Positive About CDCs
To the Editor:
I am writing in response to "Show Me the Money" (December 5th issue) concerning Memphis-area community development corporations and CHDO funding. In my opinion, the reporter missed the real news about Memphis-area CDCs and the tremendous strides we and our partners have made in achieving our goal of community development, block by block, in this city.
I wish your article could have focused on the number of houses that CDCs in this city have built and rehabilitated over the past few years and the Low-Income Housing Tax Credits projects that have been built over the past four years by CDCs to provide safe, decent, and affordable housing for residents of this community.
I wish your article could have focused on the leadership and knowledge base that currently exist among staffs at Memphis CDCs and how this leadership has positioned some Memphis CDCs into the national spotlight, with their use of innovative approaches to community development.
I wish your article could have discussed the positive relationships that currently exist between other organizations in our community, such as Community Foundation of Greater Memphis, local and national banks, Memphis Community Development Partnership, the city of Memphis, Fannie Mae Foundation, the Hyde Family Foundation, Shelby County government, the federal government, and other local and national partners that have come together to create community and economic development for this city's neighborhoods.
Memphis CDCs, through the CD Council of Greater Memphis, our trade association, has, over the past three years, attempted to create a positive image in how this community views CDCs. Currently, there are efforts under way that will change the CDC industry in our community. The CD Council, through its Peer-To-Peer Mentoring Programs, is helping new and emerging CDCs find their way through the maze of programs and activities involved in community development. The CD Council and its members are changing the way this community views community and economic development. CDCs and our partnership networks are focusing a great deal of attention on this city, and we will continue to be strong advocates for rebuilding center-city neighborhoods.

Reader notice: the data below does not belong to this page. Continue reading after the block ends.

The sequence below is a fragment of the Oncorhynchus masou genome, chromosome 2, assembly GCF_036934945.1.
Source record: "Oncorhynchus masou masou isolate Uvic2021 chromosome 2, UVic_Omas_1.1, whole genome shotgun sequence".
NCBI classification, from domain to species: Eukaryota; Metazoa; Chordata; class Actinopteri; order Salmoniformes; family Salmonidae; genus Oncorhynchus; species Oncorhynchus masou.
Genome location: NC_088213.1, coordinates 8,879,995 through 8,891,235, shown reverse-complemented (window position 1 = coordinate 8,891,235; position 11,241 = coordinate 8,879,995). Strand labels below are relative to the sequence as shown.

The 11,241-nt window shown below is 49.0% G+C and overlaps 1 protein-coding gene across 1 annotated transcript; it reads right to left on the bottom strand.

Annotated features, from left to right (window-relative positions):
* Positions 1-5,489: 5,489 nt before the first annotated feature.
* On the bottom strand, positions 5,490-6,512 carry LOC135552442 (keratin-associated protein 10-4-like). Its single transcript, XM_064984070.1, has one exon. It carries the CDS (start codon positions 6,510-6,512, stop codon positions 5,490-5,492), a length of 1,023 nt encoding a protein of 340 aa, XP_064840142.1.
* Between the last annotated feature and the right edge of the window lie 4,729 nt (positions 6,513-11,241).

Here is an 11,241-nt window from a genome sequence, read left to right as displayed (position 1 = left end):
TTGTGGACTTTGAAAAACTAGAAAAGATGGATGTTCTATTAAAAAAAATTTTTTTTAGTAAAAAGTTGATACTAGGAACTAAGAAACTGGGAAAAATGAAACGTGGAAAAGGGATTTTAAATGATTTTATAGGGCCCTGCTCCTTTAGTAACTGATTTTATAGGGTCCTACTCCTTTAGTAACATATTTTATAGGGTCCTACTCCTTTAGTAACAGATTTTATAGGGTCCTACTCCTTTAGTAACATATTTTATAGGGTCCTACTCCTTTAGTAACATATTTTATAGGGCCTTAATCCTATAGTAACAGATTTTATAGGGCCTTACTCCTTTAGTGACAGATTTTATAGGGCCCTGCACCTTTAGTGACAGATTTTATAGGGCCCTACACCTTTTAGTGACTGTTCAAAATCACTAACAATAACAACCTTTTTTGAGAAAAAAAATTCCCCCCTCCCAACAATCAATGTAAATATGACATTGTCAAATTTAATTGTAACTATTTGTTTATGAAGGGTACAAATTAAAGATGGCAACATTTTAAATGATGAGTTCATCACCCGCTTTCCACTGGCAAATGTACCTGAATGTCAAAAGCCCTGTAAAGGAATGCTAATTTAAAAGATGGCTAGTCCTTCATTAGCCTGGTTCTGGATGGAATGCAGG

Unfortunately, your article missed a great opportunity to tell a story of progress, achievement, and leadership, which Memphis CDCs and their partners are providing to this community.
Jeffrey T. Higgs
Executive Director, LeMoyne-Owen College CDC
The Wrath of God
To the Editor:
Because religious faith is defined as "belief in the absence of proof," debating the existence of God is pointless. Those who believe will act as if God exists. Those who don't, won't. The problem comes when people of faith begin to argue among themselves over whose version of the fairy tale is the right one. That's when people start dying.
Despite the insistence of Muslims, Jews, and Christians that theirs are religions of peace and tolerance, cemeteries from Nigeria to Jerusalem to Ulster to Waco to New York City are filled with victims of faith. Mass murders in the name of God are not aberrations; they are as common as thunderstorms.
It doesn't matter that President Bush defines Islam as a religion of peace (Editorial, December 5th issue). What matters is that he defines himself as a born-again, evangelical Christian. This means that he welcomes Armageddon, that he actively prays for the end of the world. That is more frightening to me than the wrath of anyone's God.
Michael B. Conway
To the Editor:
To combat President Bush's scripted warmongering, it isn't enough to read dissenting voices like Howard Zinn or Noam Chomsky. It also helps to listen to Stevie Wonder's "You Haven't Done Nothin'."
We are amazed but not amused/By all the things you say that you'll do./Though much concerned but not involved/With decisions that are made by you./But we are sick and tired of hearing your song/Telling how you are gonna change right from wrong/'Cause if you really want to hear our views/You haven't done nothin'!
Sometimes, listening to some funk is the only way to get out of a funk.
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